Image - Suchasnist' no 1-2, 2009.

Suchasnist’ («Сучасність»; Contemporaneity). A monthly journal of literature, translation, the arts, history, and political, social, and economic affairs, published from 1961 to 1990 by the Suchasnist Ukrainian Society for International Studies in Munich, with the assistance of the Prolog Research Corporation; then in 1990–1 in Newark, New Jersey; and from 1991 to 2013 in Kyiv. After 1993 Suchasnist’ was an organ of the Ukrainian World Coordinating Council and the Republican Association of Ukrainian Studies (since 1999 National Association of Ukrainian Studies). The journal was formed through the merger of Suchasna Ukraïna (1951–60) and Ukraïns’ka literaturna hazeta (1955–60). Its chief editors were Ivan Koshelivets (1961–6, 1976–7, 1983–4), Wolfram Burghardt (1967–70), Bohdan Kravtsiv (1970–5), George Yurii Shevelov (1978–81), Marta Skorupska (1978, 1981–3), Taras Hunczak (1984–2001), Ivan Dziuba (coeditor from 1992, head of editorial council from 2001), Ihor Rymaruk (2001–8), and Taras Fediuk (2009–10, 2012–13). The journal closed permanently in 2013 due to the lack of funding.

Although it was closely associated with the External Representation of the Ukrainian Supreme Liberation Council, Suchasnist’ reflected a wide spectrum of émigré and Western opinion. It had several longstanding rubrics: literature and arts, history and present, topical issues, discussions and conversations, and reviews and annotations. Among its contributors were many of the most prominent émigré writers, scholars, critics, and cultural and political figures. Suchasnist’ was a major forum for émigré poets and prose writers (including Vasyl Barka, Mykhailo Orest, Oleh Zuievsky, Emma Andiievska, Vira Vovk, Yuriy Tarnawsky, Bohdan Rubchak, Ivan Koshelivets, Hryhory Kostiuk, Moisei Fishbein) and has devoted much attention to political developments in Ukraine, especially the dissident movement and, since the late 1980s, the democratic movement there; it published samvydav literary works and documents, prose and poetry by the shistdesiatnyky, banned literary works, criticisms of Russification and national discrimination in the Union of Soviet Socialist Republics, and news and analyses of political and social developments there. It also published articles on international politics, culture, history, and intellectual life (among its authors were Vsevolod Holubnychy, Omeljan Pritsak, Iwan Koropeckyj, Ivan Maistrenko, Sviatoslav Hordynsky, Yurii Lavrinenko, Ivan Lysiak Rudnytsky, George Yurii Shevelov, Vasyl Markus, Danylo Husar Struk, and Roman Szporluk).

In independent Ukraine Suchasnist’ immediately became the major intellectual venue for modern Ukrainian prose, poetry, political commentary, and literary and art criticism. Its authors came from both diaspora and Ukraine, ranging from noted intellectuals, dissidents, and the shistdesiatnyky such as Taras Hunczak, Bohdan Hawrylyshyn, George Luckyj, Les Taniuk, Leonid Pliushch, Myroslav Marynovych, Vasyl Stus, and Yevhen Sverstiuk, to the new generation of social scientists, historians, literary critics, and art historians (Volodymyr Kulyk, Solomiia Pavlychko, Nila Zborovska, Mykola Riabchuk, Mariia Zubrytska, Oleksandr Hrytsenko, Oleksii Tolochko, Oleksii Haran, Marko Robert Stech, Taras Vozniak, Anatolii Makarov), to young writers and poets like Yuri Andrukhovych (whose then controversial novel Rekreatsiї [Recreations] was first published in Suchasnist’ in 1992), Ivan Malkovych, Viktor Neborak, Oleksandr Irvanets, Kostiantyn Moskalets, Natalka Bilotserkivets, Oksana Zabuzhko, Oleh Lysheha, Viacheslav Medvid, and others. The journal also published groundbreaking translations of world literature, including works by William Shakespeare, Bruno Schulz, D.H. Lawrence, Ezra Pound, Georg Trakl, and Franz Grillparzer.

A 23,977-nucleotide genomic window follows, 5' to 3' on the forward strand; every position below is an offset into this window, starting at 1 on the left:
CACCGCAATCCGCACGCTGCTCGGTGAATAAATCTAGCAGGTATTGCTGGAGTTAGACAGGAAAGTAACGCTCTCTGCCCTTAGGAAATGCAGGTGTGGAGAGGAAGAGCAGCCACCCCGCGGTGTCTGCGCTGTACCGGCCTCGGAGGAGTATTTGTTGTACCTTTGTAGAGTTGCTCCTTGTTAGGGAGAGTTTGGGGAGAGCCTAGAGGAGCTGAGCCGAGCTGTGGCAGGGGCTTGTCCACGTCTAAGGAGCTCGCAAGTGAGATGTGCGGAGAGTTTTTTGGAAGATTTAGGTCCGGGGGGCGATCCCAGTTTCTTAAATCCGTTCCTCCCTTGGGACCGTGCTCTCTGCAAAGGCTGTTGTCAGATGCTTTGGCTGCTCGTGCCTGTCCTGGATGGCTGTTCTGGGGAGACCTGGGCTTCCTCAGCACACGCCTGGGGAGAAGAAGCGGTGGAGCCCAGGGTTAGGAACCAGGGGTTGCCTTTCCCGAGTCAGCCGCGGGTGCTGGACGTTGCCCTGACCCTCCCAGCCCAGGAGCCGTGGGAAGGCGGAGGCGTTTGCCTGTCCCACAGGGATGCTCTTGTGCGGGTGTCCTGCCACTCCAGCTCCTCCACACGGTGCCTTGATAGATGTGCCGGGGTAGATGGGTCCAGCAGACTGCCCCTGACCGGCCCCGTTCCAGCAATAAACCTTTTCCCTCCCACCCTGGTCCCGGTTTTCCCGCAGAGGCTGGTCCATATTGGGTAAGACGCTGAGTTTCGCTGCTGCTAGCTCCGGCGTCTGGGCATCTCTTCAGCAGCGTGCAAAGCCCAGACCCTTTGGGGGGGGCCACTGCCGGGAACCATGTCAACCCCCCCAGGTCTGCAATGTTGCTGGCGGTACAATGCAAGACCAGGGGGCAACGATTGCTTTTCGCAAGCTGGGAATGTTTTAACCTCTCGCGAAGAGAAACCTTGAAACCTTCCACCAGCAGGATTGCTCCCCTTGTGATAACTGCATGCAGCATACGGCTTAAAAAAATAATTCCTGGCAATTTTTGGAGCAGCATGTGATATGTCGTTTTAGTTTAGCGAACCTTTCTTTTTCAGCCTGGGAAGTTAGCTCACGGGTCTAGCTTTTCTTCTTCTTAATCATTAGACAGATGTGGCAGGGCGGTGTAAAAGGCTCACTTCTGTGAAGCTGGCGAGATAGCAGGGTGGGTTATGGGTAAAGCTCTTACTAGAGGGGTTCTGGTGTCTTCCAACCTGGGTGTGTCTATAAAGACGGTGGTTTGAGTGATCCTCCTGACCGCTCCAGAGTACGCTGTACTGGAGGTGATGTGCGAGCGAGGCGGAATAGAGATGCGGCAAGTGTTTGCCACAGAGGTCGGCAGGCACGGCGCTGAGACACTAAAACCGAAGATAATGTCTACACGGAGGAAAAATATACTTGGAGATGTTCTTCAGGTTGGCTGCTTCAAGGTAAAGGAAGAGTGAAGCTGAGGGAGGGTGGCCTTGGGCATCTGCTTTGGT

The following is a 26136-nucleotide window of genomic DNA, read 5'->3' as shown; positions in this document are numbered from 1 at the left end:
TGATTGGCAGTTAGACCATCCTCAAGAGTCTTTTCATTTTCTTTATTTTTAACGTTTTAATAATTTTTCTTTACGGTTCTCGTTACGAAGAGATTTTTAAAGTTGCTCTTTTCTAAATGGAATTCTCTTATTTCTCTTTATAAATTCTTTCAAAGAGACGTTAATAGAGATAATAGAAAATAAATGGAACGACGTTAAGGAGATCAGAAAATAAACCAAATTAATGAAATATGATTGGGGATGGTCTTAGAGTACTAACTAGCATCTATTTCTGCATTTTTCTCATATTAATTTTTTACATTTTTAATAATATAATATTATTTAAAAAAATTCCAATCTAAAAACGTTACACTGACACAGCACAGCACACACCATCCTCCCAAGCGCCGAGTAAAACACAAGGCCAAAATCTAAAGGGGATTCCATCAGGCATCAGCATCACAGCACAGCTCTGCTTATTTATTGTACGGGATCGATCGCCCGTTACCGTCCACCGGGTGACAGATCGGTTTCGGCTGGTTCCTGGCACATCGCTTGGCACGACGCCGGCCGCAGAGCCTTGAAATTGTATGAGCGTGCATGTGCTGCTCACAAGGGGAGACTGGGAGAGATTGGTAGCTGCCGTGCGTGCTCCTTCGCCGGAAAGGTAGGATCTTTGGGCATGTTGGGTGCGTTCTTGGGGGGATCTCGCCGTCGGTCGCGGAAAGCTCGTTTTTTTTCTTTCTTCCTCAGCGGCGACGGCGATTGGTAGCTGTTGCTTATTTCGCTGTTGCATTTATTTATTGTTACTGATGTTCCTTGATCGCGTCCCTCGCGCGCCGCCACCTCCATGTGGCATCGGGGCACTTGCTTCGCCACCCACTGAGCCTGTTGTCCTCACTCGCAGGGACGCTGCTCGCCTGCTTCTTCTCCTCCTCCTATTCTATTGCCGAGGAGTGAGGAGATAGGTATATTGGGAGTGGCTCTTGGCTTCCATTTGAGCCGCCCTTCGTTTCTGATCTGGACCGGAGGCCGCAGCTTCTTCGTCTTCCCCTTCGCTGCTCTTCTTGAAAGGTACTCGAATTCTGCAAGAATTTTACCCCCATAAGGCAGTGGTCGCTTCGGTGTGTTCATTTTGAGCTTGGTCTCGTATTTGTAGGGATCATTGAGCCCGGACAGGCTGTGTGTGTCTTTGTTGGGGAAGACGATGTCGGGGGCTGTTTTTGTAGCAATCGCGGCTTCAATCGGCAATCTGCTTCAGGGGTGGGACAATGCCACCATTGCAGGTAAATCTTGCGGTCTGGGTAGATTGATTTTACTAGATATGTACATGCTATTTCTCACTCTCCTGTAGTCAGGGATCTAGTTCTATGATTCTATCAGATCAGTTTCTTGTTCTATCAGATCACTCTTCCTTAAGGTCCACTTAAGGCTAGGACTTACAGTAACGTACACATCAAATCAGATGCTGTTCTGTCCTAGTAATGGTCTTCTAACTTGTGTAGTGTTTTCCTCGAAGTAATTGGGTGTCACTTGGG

In the new century, despite rising financial difficulties, Suchasnist’ continued to be a major intellectual voice in Ukraine. It attracted a new generation of critics and authors (Rostyslav Melnykiv, Serhii Zhadan, Mykhailo Brynykh, Oleksandr Mykhed, Otar Dovzhenko) and published the most recent works of Ukrainian writers (among them novels Chornyi voron [Black Raven] by Vasyl Shkliar and Muzei pokynutykh sekretiv [The Museum of Abandoned Secrets] by Oksana Zabuzhko). It also awarded prizes to scholars, artists, and critics (among them historian James Mace, poet and translator Moisei Fishbein, writers Vasyl Kozhelianko, Yevheniia Kononenko, and Vasyl Shkliar, poet and critic Ihor Kachurovsky, literary scholar Tamara Hundorova, and art historian Olga Petrova).

The Suchasnist publishing house was founded in 1968 as a continuation of the publishing house of the Prolog Research Corporation. Until the late 1980s, it issued separately approximately 80 poetry collections, novels, translations, monographs, memoirs, and anthologies. It also reprinted Soviet works that were unavailable or banned in the Union of Soviet Socialist Republics (eg, the writings of Mykola Skrypnyk, the collected prose of V. Domontovych [i.e., Viktor Petrov], and poetry by Mykola Bazhan, Volodymyr Svidzinsky, Vasyl Stus, and Vasyl Symonenko) and published samvydav works by Soviet Ukrainian dissidents (Petro Grigorenko, Ivan Dziuba, Ihor Kalynets, Levko Lukianenko, Yevhen Sverstiuk, Ivan Svitlychny, Helii Snehiriov, and Viacheslav Chornovil), and books of foreign literature in Ukrainian translation.

Suchasnist', 1961–1985: Vybrane (Munich 1987)
Bibliohrafichnyi dovidnyk zhurnalu “Suchasnit'”: 1961–2003 (Lviv 2003)
Oksana Pelens'ka, ‘Suchasnist' bez maibuntioho?’ Radio Svoboda 28 January 2011

Serhiy Bilenky

[This article was updated in 2023.]

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